In 1926, Alinsky was admitted to the University of Chicago. Alinsky was noted for his mediocrity during his first two years in university, receiving no grade higher than a C and failing his American history course, landing him on academic probation. The future father of community organizing took no interested in organized campus life and was “something of a loner,” according to one of his biographers, remembered as “outgoing, interesting, opinionated, glib, sharp-tongued, [and] profane.” [9]

In his junior year in 1928, Alinsky enrolled in a social pathology course taught by Ernest Watson Burgess, a highly influential thinker who headed the country’s first sociology department at the University of Chicago and shaped the field beginning in the 1920s. The main interest of the early sociologists was identifying the causes of extreme poverty and crime; Watson notably shifted the blame from immigrant heredity—a theory popularized by eugenicists—to social disorganization brought on by a lack of assimilation to American culture. Alinsky himself was fascinated by sociology and field studies in particular, and he excelled at “schmoozing” with and coaxing information out of strangers as part of his study of local dance halls, a popular meeting place for young Americans in the 1920s. [10]

Associations with the Chicago Mob

In his senior year at the University of Chicago, Alinsky decided to write his thesis on mobster Al Capone and the Chicago Mafia, just prior to Capone’s conviction for tax evasion in 1931. Alinsky later recounted meeting “Big Ed” Stash, a “professional assassin who was the Capone mob’s top executioner”: [11]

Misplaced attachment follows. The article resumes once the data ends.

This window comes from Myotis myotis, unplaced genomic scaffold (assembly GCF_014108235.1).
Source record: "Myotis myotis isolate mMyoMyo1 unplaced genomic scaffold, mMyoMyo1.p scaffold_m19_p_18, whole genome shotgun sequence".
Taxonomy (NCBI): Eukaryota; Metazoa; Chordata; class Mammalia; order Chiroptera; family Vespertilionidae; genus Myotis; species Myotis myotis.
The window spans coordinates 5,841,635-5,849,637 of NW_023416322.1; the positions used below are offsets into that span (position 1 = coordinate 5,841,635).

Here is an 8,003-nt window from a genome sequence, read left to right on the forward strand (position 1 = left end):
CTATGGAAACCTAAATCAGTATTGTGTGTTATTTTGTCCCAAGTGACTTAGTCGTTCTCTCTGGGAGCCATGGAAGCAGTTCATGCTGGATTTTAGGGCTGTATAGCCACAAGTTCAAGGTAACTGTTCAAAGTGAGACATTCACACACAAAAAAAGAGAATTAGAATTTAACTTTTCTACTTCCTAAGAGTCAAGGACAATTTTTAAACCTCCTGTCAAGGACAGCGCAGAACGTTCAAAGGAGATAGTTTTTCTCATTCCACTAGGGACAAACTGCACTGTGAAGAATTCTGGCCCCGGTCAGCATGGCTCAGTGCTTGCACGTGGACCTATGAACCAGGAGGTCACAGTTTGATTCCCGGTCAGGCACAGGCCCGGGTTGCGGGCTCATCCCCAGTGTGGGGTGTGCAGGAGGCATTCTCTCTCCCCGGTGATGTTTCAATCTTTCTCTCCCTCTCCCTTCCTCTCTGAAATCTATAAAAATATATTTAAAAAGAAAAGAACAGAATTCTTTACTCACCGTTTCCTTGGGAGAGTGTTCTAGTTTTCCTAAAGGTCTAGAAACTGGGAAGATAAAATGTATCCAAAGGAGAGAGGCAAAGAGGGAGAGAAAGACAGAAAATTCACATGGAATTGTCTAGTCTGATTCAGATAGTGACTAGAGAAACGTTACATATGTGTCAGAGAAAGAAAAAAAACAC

“He was drinking with a bunch of his pals and he was saying, “Hey, you guys, did I ever tell you about the time I picked up that redhead in Detroit?” and he was cut off by a chorus of moans. “My God,” one guy said, “do we have to hear that one again?” I saw Big Ed’s face fall . .  . And I reached over and plucked his sleeve. “Mr. Stash,” I said, “I’d love to hear that story.” His face lit up. “You would, kid?” He slapped me on the shoulder. “Here, pull up a chair.” . . . And that’s how it started.”

Alinksy studied the Chicago Mob over the course of two years, and although he never met nor saw Capone himself, he gained intimate contacts in Capone’s outfit. “Big Ed” Stash introduced Alinsky to Frank Nitti, “the Enforcer” and de facto head of Capone’s organization after Capone’s conviction. Alinsky described mafia practices in sociological terms. For example, Nitti’s practice of hiring out-of-town killers for local hits to avoid emotional problems for murderers on his payroll Alinsky identified as a “primary relationship.” [12]

“Once, when I was looking over their records, I noticed an item listing a $7,500 payment for an out-of-town killers. I called Nitto over and I said, “Look, Mr. Nitti, I don’t understand this. You’ve got at least twenty killers on your payroll. Why waste that money to bring somebody in from St. Louis?”

Frank was really shocked by my ignorance. “Look, kid,” he said patiently, “sometimes our guys might know the guy they’re hitting, they may have been to his house for dinner, taken his kids to the ball game, been the best man at his wedding, gotten drunk together. But you call in a guy from out of town, all you’ve got to do is tell him, ‘Look, there’s this guy in a dark coat on State and Randolph; our boy in the car will point him out; just go up and give him three in the belly and fade into the crowd.’ So that’s a job and he’s a professional, he does it. But one of our boys goes up, the guy turns to face him and it’s a friend, right away he knows that when he pulls the trigger there’s gonna be a widow, kids without a father, funerals, weeping—Christ, it’d be murder.””